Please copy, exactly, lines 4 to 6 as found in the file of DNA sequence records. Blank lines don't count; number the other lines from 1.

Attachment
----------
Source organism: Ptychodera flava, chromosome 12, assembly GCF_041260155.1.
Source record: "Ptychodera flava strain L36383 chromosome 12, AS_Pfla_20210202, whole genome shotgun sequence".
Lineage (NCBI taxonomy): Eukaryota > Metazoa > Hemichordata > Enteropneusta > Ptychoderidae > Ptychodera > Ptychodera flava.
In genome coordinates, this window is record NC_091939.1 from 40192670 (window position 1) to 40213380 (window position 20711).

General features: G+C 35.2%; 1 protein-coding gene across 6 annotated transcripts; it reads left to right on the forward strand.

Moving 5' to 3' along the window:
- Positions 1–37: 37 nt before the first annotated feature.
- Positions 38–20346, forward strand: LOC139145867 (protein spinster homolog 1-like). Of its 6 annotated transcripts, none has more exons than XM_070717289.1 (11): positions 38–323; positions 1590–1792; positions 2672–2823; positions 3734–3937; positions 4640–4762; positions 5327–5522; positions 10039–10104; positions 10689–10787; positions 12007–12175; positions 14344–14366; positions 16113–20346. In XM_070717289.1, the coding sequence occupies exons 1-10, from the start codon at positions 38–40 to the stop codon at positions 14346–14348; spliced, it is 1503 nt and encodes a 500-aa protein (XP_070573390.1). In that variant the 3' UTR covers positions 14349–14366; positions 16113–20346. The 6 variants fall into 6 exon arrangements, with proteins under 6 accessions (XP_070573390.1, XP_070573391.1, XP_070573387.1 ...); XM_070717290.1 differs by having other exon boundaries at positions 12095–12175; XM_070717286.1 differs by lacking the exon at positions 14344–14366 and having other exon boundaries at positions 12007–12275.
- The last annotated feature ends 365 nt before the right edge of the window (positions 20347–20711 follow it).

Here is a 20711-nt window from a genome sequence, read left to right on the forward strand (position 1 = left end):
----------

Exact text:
In genome coordinates, this window is record NC_091939.1 from 40192670 (window position 1) to 40213380 (window position 20711).

General features: G+C 35.2%; 1 protein-coding gene across 6 annotated transcripts; it reads left to right on the forward strand.

Moving 5' to 3' along the window: